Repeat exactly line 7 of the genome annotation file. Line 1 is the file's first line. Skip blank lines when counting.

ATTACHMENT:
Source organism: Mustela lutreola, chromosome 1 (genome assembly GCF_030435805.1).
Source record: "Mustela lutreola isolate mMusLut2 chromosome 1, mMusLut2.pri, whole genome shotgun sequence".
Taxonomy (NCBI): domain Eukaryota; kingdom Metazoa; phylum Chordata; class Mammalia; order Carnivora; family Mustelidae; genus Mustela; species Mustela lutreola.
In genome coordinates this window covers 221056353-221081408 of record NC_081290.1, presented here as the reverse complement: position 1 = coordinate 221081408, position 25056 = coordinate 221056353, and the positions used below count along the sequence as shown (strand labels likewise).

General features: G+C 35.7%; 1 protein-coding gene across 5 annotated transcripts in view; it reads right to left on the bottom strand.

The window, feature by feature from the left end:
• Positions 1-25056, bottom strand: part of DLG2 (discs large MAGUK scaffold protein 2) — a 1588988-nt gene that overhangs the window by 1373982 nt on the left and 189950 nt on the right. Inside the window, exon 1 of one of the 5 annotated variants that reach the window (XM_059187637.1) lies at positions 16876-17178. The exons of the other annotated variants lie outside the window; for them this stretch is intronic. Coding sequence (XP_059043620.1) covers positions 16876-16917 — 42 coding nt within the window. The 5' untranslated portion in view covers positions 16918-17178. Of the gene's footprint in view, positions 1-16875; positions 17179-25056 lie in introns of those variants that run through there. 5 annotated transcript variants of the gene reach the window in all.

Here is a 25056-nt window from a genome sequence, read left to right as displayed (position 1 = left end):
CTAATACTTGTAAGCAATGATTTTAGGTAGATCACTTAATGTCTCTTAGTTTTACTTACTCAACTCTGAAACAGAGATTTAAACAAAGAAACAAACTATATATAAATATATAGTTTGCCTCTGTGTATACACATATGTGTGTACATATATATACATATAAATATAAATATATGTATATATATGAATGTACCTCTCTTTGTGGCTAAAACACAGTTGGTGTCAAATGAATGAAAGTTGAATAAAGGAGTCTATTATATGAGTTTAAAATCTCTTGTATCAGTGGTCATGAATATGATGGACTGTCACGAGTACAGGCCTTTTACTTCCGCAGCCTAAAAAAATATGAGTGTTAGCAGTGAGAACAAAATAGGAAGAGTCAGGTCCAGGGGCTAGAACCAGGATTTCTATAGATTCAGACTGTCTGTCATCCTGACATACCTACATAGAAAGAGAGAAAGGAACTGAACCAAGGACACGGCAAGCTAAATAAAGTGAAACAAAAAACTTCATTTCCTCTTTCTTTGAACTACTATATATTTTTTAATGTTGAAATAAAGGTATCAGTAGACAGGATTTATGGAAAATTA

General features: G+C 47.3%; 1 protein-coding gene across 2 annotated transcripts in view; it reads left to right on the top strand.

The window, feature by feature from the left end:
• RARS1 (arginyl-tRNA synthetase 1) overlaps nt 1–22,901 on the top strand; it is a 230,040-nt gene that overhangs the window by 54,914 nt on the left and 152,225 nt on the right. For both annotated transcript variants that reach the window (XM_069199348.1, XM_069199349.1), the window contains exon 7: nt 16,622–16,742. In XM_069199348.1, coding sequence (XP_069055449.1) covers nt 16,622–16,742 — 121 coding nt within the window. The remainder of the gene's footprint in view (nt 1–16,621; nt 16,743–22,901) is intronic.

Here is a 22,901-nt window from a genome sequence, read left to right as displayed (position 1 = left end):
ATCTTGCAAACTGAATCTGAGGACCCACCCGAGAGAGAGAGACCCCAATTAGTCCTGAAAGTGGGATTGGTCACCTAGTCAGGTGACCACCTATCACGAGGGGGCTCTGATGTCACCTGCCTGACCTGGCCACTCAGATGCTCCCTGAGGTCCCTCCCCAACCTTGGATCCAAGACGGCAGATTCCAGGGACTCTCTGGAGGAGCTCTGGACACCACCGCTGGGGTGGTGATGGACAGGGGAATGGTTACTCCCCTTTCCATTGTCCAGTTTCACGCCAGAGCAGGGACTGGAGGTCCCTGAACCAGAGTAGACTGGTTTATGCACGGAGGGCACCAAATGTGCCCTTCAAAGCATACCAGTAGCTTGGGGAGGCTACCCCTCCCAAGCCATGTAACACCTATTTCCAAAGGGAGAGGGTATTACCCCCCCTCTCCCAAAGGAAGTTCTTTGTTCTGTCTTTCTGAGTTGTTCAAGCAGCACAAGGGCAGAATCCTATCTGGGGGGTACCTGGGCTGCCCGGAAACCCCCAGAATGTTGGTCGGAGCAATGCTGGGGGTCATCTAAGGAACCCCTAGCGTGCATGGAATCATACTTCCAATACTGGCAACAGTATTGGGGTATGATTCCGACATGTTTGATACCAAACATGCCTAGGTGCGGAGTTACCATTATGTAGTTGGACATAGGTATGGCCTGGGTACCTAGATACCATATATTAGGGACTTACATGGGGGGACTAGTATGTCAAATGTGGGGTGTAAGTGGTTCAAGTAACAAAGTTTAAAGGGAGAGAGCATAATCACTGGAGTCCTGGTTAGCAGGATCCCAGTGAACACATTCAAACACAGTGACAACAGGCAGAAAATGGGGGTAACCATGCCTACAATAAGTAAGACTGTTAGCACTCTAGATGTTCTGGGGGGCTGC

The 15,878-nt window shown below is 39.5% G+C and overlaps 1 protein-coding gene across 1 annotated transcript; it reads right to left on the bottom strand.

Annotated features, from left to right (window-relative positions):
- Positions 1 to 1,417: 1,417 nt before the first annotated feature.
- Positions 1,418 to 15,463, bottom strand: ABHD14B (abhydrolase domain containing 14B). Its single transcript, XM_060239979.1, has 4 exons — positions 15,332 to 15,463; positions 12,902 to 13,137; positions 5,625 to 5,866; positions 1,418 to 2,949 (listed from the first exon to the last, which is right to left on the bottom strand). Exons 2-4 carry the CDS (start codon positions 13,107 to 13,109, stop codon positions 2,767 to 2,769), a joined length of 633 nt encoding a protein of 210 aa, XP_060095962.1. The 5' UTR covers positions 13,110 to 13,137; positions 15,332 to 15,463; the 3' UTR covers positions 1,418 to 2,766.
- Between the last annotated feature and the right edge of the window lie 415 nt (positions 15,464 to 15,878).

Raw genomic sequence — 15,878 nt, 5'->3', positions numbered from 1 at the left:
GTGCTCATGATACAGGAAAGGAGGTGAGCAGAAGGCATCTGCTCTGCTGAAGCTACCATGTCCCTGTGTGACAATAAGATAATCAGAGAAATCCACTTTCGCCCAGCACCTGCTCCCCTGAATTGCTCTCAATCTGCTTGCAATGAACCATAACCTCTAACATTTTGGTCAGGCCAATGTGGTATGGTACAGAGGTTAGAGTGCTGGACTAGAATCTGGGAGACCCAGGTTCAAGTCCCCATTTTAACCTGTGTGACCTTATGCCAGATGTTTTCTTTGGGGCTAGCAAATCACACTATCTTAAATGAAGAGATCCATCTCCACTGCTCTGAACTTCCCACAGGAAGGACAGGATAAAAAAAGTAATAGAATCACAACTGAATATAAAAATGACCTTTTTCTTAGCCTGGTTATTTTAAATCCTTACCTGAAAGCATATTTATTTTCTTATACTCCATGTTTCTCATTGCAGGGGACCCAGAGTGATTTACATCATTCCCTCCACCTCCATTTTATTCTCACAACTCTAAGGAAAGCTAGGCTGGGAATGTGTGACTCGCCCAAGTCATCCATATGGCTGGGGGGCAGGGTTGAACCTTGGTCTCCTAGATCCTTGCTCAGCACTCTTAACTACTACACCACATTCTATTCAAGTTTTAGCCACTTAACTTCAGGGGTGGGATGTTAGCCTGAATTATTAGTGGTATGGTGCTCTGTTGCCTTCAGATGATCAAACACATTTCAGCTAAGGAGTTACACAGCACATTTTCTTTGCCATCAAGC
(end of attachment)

• Positions 1-25056, bottom strand: part of DLG2 (discs large MAGUK scaffold protein 2) — a 1588988-nt gene that overhangs the window by 1373982 nt on the left and 189950 nt on the right. Inside the window, exon 1 of one of the 5 annotated variants that reach the window (XM_059187637.1) lies at positions 16876-17178. The exons of the other annotated variants lie outside the window; for them this stretch is intronic. Coding sequence (XP_059043620.1) covers positions 16876-16917 — 42 coding nt within the window. The 5' untranslated portion in view covers positions 16918-17178. Of the gene's footprint in view, positions 1-16875; positions 17179-25056 lie in introns of those variants that run through there. 5 annotated transcript variants of the gene reach the window in all.